We are entering once again what appears to be a period with a real shortage of over-the-road truck drivers, with FTR Associates recently estimating the US would be short about 180,000 drivers in 2012, and others saying absent changes, that number is heading to more than 350,000 over the next few years.
That would put US carriers and shippers back in a really bad capacity crunch that was seen in the 2005 era.
So where did all the drivers go? It's pretty simple - to jobs that pay decent wages and offer a livable life style.
A recent webinar from Bulk Transport magazine and the National Tank Truck Assocation on this topic, which was applicable to the broader trucking industry, included the chart below, showing real wages (factoring in inflation) for truck drivers over the past two decades, using the 1982-84 period as the base.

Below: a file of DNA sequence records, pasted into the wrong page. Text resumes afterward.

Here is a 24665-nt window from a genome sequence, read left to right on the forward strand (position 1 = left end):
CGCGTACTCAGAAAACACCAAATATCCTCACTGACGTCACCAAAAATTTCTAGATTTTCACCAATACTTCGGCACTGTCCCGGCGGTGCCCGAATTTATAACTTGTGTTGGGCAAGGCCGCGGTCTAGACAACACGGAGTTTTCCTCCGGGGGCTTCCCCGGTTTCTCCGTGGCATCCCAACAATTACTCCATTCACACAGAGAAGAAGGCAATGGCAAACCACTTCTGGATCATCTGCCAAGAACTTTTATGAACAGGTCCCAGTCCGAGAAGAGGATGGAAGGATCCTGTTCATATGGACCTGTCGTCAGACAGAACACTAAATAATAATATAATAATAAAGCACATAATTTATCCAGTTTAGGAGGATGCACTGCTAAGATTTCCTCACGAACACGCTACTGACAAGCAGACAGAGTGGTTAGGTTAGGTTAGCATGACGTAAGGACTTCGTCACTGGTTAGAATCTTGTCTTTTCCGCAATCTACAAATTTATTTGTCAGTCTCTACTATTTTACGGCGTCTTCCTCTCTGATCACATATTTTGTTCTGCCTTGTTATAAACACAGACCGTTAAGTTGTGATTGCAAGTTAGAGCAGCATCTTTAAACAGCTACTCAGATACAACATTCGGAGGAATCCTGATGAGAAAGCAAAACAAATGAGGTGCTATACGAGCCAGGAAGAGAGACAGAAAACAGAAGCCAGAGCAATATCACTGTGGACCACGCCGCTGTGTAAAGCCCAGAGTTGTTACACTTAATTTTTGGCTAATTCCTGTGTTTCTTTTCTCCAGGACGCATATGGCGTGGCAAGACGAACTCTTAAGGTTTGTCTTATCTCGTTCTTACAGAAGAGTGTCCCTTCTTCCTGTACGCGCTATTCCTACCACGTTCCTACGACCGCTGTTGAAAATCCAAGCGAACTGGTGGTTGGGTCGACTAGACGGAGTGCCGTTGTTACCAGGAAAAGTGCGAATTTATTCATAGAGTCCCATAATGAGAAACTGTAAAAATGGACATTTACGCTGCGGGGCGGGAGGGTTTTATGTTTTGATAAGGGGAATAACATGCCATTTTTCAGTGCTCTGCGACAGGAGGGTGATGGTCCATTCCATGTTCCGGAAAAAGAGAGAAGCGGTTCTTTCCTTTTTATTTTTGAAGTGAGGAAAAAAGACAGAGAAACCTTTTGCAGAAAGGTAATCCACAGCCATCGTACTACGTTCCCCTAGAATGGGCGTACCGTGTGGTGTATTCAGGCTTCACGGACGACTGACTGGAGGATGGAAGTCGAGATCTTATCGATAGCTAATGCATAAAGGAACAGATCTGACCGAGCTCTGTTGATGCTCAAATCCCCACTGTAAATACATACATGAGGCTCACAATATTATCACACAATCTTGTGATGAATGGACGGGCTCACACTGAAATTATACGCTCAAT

Source: American Bureau of Labor Statistics
As can be seen, not only have truck wages not risen in real terms over that time, they took a noticeable drop around 2000, and have stayed there since.
And that's for working 60-70 hours per week, working on holidays, paying for your own meals on the road, and more travails the average worker doesn't have.
Is anyone really confused about why we have a driver shortage?
For full story, go to: Will Carriers and Shippers Really Come Together to Solve the Driver Shortage?
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